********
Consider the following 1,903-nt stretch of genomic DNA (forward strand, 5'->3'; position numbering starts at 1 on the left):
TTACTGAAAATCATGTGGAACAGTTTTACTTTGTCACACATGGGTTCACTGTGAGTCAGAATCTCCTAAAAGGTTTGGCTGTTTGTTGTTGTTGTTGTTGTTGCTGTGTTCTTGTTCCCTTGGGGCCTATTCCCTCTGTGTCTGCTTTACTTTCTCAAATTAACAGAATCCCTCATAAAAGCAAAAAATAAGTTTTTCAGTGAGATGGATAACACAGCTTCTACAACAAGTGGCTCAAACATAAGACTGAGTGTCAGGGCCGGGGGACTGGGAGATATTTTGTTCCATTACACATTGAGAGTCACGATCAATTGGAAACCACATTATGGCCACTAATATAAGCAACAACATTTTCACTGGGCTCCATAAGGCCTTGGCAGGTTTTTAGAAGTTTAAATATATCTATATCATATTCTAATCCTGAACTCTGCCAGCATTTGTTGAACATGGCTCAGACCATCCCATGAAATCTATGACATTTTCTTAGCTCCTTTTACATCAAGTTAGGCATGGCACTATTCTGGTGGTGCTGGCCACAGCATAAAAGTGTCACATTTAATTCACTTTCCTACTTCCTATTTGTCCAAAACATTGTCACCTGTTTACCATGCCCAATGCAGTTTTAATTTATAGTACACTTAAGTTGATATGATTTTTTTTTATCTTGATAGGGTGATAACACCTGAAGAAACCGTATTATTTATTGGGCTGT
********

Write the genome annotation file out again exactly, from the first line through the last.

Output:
Consider the following 1,903-nt stretch of genomic DNA (forward strand, 5'->3'; position numbering starts at 1 on the left):
TTACTGAAAATCATGTGGAACAGTTTTACTTTGTCACACATGGGTTCACTGTGAGTCAGAATCTCCTAAAAGGTTTGGCTGTTTGTTGTTGTTGTTGTTGTTGCTGTGTTCTTGTTCCCTTGGGGCCTATTCCCTCTGTGTCTGCTTTACTTTCTCAAATTAACAGAATCCCTCATAAAAGCAAAAAATAAGTTTTTCAGTGAGATGGATAACACAGCTTCTACAACAAGTGGCTCAAACATAAGACTGAGTGTCAGGGCCGGGGGACTGGGAGATATTTTGTTCCATTACACATTGAGAGTCACGATCAATTGGAAACCACATTATGGCCACTAATATAAGCAACAACATTTTCACTGGGCTCCATAAGGCCTTGGCAGGTTTTTAGAAGTTTAAATATATCTATATCATATTCTAATCCTGAACTCTGCCAGCATTTGTTGAACATGGCTCAGACCATCCCATGAAATCTATGACATTTTCTTAGCTCCTTTTACATCAAGTTAGGCATGGCACTATTCTGGTGGTGCTGGCCACAGCATAAAAGTGTCACATTTAATTCACTTTCCTACTTCCTATTTGTCCAAAACATTGTCACCTGTTTACCATGCCCAATGCAGTTTTAATTTATAGTACACTTAAGTTGATATGATTTTTTTTTATCTTGATAGGGTGATAACACCTGAAGAAACCGTATTATTTATTGGGCTGT